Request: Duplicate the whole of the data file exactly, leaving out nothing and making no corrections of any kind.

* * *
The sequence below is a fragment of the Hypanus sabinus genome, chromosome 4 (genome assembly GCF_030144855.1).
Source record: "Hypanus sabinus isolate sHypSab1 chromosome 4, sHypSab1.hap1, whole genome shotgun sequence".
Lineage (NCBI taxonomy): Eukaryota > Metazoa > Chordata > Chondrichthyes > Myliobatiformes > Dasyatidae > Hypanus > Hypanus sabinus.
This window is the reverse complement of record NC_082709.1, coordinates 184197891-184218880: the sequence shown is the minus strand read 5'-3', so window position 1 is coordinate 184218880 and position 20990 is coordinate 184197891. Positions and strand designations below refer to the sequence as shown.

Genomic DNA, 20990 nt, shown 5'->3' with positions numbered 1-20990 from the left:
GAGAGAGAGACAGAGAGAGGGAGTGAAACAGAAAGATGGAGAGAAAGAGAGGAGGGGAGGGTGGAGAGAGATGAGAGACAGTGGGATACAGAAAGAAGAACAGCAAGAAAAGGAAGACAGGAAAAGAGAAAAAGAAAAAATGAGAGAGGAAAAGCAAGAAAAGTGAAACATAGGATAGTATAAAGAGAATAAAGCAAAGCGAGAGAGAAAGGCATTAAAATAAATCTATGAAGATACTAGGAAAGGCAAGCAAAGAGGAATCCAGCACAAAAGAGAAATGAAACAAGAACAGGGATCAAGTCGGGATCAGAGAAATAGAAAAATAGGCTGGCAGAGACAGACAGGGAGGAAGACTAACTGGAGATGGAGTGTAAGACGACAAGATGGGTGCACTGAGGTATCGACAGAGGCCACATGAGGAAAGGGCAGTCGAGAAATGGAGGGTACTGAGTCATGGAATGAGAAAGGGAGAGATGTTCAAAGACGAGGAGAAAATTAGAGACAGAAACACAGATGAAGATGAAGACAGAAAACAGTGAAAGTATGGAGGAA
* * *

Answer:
The sequence below is a fragment of the Hypanus sabinus genome, chromosome 4 (genome assembly GCF_030144855.1).
Source record: "Hypanus sabinus isolate sHypSab1 chromosome 4, sHypSab1.hap1, whole genome shotgun sequence".
Lineage (NCBI taxonomy): Eukaryota > Metazoa > Chordata > Chondrichthyes > Myliobatiformes > Dasyatidae > Hypanus > Hypanus sabinus.
This window is the reverse complement of record NC_082709.1, coordinates 184197891-184218880: the sequence shown is the minus strand read 5'-3', so window position 1 is coordinate 184218880 and position 20990 is coordinate 184197891. Positions and strand designations below refer to the sequence as shown.

Genomic DNA, 20990 nt, shown 5'->3' with positions numbered 1-20990 from the left:
GAGAGAGAGACAGAGAGAGGGAGTGAAACAGAAAGATGGAGAGAAAGAGAGGAGGGGAGGGTGGAGAGAGATGAGAGACAGTGGGATACAGAAAGAAGAACAGCAAGAAAAGGAAGACAGGAAAAGAGAAAAAGAAAAAATGAGAGAGGAAAAGCAAGAAAAGTGAAACATAGGATAGTATAAAGAGAATAAAGCAAAGCGAGAGAGAAAGGCATTAAAATAAATCTATGAAGATACTAGGAAAGGCAAGCAAAGAGGAATCCAGCACAAAAGAGAAATGAAACAAGAACAGGGATCAAGTCGGGATCAGAGAAATAGAAAAATAGGCTGGCAGAGACAGACAGGGAGGAAGACTAACTGGAGATGGAGTGTAAGACGACAAGATGGGTGCACTGAGGTATCGACAGAGGCCACATGAGGAAAGGGCAGTCGAGAAATGGAGGGTACTGAGTCATGGAATGAGAAAGGGAGAGATGTTCAAAGACGAGGAGAAAATTAGAGACAGAAACACAGATGAAGATGAAGACAGAAAACAGTGAAAGTATGGAGGAA